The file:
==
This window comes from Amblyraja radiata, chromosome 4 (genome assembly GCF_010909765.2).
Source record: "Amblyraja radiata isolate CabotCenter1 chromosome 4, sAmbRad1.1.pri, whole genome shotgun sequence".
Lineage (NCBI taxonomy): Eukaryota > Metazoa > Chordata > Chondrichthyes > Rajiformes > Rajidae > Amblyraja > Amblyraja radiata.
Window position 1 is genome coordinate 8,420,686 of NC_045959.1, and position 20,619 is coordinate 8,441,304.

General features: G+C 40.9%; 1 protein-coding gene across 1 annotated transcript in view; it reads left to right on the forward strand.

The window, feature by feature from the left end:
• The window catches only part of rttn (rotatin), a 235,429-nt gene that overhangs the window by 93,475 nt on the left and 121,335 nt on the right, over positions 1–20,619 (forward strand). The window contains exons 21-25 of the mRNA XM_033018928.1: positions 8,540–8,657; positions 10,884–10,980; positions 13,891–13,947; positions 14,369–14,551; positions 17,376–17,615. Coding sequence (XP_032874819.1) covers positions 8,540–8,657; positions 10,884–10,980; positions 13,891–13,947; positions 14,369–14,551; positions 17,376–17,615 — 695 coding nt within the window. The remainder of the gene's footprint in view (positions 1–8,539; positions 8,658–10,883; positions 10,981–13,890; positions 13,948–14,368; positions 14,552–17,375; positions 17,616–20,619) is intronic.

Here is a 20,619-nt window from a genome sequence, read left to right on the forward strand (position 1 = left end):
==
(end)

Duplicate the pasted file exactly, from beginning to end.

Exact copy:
This window comes from Amblyraja radiata, chromosome 4 (genome assembly GCF_010909765.2).
Source record: "Amblyraja radiata isolate CabotCenter1 chromosome 4, sAmbRad1.1.pri, whole genome shotgun sequence".
Lineage (NCBI taxonomy): Eukaryota > Metazoa > Chordata > Chondrichthyes > Rajiformes > Rajidae > Amblyraja > Amblyraja radiata.
Window position 1 is genome coordinate 8,420,686 of NC_045959.1, and position 20,619 is coordinate 8,441,304.

General features: G+C 40.9%; 1 protein-coding gene across 1 annotated transcript in view; it reads left to right on the forward strand.

The window, feature by feature from the left end:
• The window catches only part of rttn (rotatin), a 235,429-nt gene that overhangs the window by 93,475 nt on the left and 121,335 nt on the right, over positions 1–20,619 (forward strand). The window contains exons 21-25 of the mRNA XM_033018928.1: positions 8,540–8,657; positions 10,884–10,980; positions 13,891–13,947; positions 14,369–14,551; positions 17,376–17,615. Coding sequence (XP_032874819.1) covers positions 8,540–8,657; positions 10,884–10,980; positions 13,891–13,947; positions 14,369–14,551; positions 17,376–17,615 — 695 coding nt within the window. The remainder of the gene's footprint in view (positions 1–8,539; positions 8,658–10,883; positions 10,981–13,890; positions 13,948–14,368; positions 14,552–17,375; positions 17,616–20,619) is intronic.

Here is a 20,619-nt window from a genome sequence, read left to right on the forward strand (position 1 = left end):